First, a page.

Indice - Table of contents
Fotos: Tom Ehrlich
Staff: Bill Tilford
Fotos: Patrick Bonnard
Staff: Ricardo Culque
Staff: Ilán Greenfield
Fotos: Patrick Hickey
Fotos: Tom Bauer
Staff: Michael Lazarus
Staff: Martin Karakas
Fotos: Peter Maiden
Fotos: Cristian Muñoz
Staff: Michelle White
Grupos: Klímax : Fiesta del Tambor - 2...
Grupos: Klímax : Fiesta del Tambor 20...
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Beyond Salsa for Beginners - Rhythmic Exercises 1: Feeling the Groove
Chapter 1 is all about feeling the basic groove of Latin music and choosing your favorite of our six methods for learning the clapping and singing exercises:
1) just listen and copy (fast and slow)
2) matrix notation (dots in squares)
3) X&o notation
4) standard 16th note notation
5) standard 8th note notation
6) special "build-the-rhythm" method
(doesn't apply to the exercise below - only for harder rhythms)
You can download all of the audio files for this chapter for free, in a zip file, here. (Future note: these files will also be useful for readers of the upcoming Beyond Salsa Percussion Vol. 1 for Beginning Drums and Timbales).
EXCERPT FROM BEYOND SALSA, CHAPTER 1:
With music, you’re measuring time. If the smallest subdivision you’re feeling is one beat, that’s like having a yardstick with only the inches marked. If you measure someone’s height as 5’9”, that’s fine for most purposes, but if you used this level of accuracy to measure a critical part for the space shuttle, you’d be putting people’s lives in danger. Playing or dancing with an accuracy level of one beat will not kill your audience, fellow musicians or dance partners, but it may very well make them wish they were dead. To play or dance Latin music at a professional level, you have to feel four subdivisions per beat and you have to make sure your audience and dance partners feel them too.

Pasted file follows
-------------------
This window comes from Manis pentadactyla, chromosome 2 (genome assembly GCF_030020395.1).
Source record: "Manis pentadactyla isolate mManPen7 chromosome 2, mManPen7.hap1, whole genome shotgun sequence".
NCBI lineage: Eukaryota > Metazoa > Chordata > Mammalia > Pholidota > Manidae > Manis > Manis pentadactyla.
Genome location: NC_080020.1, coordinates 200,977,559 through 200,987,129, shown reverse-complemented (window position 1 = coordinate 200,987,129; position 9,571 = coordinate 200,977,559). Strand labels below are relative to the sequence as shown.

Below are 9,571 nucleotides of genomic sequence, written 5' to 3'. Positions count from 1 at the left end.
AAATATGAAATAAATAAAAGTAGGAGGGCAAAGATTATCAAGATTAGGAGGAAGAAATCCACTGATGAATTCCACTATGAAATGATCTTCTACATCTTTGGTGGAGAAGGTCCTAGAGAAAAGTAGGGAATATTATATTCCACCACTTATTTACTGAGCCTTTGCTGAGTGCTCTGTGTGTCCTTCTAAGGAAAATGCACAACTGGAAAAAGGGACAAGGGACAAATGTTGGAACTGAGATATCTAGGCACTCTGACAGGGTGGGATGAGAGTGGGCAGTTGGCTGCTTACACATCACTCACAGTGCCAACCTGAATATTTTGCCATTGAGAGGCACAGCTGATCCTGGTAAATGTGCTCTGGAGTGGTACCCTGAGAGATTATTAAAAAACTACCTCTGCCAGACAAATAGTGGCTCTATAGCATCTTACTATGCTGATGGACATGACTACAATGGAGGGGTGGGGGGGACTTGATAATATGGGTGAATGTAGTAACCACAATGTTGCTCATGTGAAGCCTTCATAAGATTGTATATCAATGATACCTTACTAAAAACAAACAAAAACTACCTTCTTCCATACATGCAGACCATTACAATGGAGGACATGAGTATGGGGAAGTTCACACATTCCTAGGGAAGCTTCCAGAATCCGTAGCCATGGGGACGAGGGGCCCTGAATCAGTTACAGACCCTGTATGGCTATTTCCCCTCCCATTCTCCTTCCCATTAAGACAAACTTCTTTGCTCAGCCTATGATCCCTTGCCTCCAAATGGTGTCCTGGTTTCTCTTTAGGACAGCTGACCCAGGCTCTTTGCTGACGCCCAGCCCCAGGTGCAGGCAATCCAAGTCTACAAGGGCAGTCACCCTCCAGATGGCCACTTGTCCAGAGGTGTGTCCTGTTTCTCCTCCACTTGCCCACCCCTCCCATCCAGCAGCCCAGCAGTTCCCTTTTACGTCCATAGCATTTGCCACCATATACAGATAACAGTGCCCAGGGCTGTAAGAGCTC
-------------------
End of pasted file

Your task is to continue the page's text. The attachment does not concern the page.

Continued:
Let’s learn a short repeating rhythmic figure, or rhythmic cell. This one is called main beats, and consists of a percussive sound (or stroke) on the first of every group of four subdivisions. We use a black dot, or bullet (•) to indicate each stroke of the rhythm. Listen to Audio Track 1-3a and/or Audio Track 1-3b while following along with each of the four diagrams. We provide two audio tracks of each rhythmic cell – “a” (faster) and “b” (slow motion) and, later on, two others: fast and slow “c” and “d” versions using our special method of building rhythms event by event. If you prefer a different tempo, there are many free or inexpensive software programs that will allow you to change the tempo or loop sections to create longer practice tracks.
Note that not all types of music use this “four groups of four” type of grid. Three groups of four (e.g., waltz time, or 3/4) and four groups of three (e.g., shuffle time, or 12/8) are common and all sorts of other combinations occur in classical music, modern jazz, some pop, and many types of music from India and Eastern Europe. In every major genre of Latin popular music, however, it’s always four groups of four. The only exception that we’ll eventually need to concern ourselves with is Afro-Cuban folkloric music, which often uses four groups of three, but every popular music rhythm in this book can be expressed very clearly with these four-by-four grids. We’ll study Afro-Cuban folkloric music in Listening Tour 4 and the special chapter on rhythmic perspective.